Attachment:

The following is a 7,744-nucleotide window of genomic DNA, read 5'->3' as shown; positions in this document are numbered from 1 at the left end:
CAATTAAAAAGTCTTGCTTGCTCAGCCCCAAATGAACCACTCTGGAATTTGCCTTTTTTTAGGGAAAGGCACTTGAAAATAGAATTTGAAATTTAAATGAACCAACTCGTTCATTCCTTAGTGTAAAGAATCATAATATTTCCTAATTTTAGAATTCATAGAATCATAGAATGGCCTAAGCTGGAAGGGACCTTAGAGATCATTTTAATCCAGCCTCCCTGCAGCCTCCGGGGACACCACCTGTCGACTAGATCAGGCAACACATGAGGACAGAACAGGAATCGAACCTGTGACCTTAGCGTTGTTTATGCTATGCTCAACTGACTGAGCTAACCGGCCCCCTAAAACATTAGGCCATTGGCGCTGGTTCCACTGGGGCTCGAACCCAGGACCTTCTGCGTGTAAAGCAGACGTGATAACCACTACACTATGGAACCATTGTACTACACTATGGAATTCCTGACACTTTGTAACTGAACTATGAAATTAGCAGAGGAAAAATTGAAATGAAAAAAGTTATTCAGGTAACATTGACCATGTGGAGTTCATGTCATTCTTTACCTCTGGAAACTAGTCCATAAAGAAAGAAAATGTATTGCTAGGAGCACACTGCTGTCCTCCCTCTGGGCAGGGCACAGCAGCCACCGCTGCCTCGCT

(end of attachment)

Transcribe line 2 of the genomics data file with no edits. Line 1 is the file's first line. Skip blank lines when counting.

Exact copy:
CAATTAAAAAGTCTTGCTTGCTCAGCCCCAAATGAACCACTCTGGAATTTGCCTTTTTTTAGGGAAAGGCACTTGAAAATAGAATTTGAAATTTAAATGAACCAACTCGTTCATTCCTTAGTGTAAAGAATCATAATATTTCCTAATTTTAGAATTCATAGAATCATAGAATGGCCTAAGCTGGAAGGGACCTTAGAGATCATTTTAATCCAGCCTCCCTGCAGCCTCCGGGGACACCACCTGTCGACTAGATCAGGCAACACATGAGGACAGAACAGGAATCGAACCTGTGACCTTAGCGTTGTTTATGCTATGCTCAACTGACTGAGCTAACCGGCCCCCTAAAACATTAGGCCATTGGCGCTGGTTCCACTGGGGCTCGAACCCAGGACCTTCTGCGTGTAAAGCAGACGTGATAACCACTACACTATGGAACCATTGTACTACACTATGGAATTCCTGACACTTTGTAACTGAACTATGAAATTAGCAGAGGAAAAATTGAAATGAAAAAAGTTATTCAGGTAACATTGACCATGTGGAGTTCATGTCATTCTTTACCTCTGGAAACTAGTCCATAAAGAAAGAAAATGTATTGCTAGGAGCACACTGCTGTCCTCCCTCTGGGCAGGGCACAGCAGCCACCGCTGCCTCGCT